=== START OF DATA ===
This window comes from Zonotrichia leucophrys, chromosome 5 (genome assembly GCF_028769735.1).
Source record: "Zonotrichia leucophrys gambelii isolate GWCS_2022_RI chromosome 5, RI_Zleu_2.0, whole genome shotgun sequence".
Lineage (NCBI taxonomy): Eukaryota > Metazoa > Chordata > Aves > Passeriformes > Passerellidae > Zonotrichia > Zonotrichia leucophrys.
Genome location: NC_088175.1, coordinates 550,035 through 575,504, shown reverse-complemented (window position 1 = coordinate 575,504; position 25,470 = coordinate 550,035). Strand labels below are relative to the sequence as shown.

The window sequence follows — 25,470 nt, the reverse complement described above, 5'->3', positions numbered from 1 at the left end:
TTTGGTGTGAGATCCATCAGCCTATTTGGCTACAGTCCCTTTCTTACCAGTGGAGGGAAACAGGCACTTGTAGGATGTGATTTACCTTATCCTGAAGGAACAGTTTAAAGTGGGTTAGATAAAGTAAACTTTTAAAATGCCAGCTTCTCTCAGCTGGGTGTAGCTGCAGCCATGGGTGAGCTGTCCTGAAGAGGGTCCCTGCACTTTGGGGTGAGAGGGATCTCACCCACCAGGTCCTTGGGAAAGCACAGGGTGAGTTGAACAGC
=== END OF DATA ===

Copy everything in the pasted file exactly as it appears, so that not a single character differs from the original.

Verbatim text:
This window comes from Zonotrichia leucophrys, chromosome 5 (genome assembly GCF_028769735.1).
Source record: "Zonotrichia leucophrys gambelii isolate GWCS_2022_RI chromosome 5, RI_Zleu_2.0, whole genome shotgun sequence".
Lineage (NCBI taxonomy): Eukaryota > Metazoa > Chordata > Aves > Passeriformes > Passerellidae > Zonotrichia > Zonotrichia leucophrys.
Genome location: NC_088175.1, coordinates 550,035 through 575,504, shown reverse-complemented (window position 1 = coordinate 575,504; position 25,470 = coordinate 550,035). Strand labels below are relative to the sequence as shown.

The window sequence follows — 25,470 nt, the reverse complement described above, 5'->3', positions numbered from 1 at the left end:
TTTGGTGTGAGATCCATCAGCCTATTTGGCTACAGTCCCTTTCTTACCAGTGGAGGGAAACAGGCACTTGTAGGATGTGATTTACCTTATCCTGAAGGAACAGTTTAAAGTGGGTTAGATAAAGTAAACTTTTAAAATGCCAGCTTCTCTCAGCTGGGTGTAGCTGCAGCCATGGGTGAGCTGTCCTGAAGAGGGTCCCTGCACTTTGGGGTGAGAGGGATCTCACCCACCAGGTCCTTGGGAAAGCACAGGGTGAGTTGAACAGC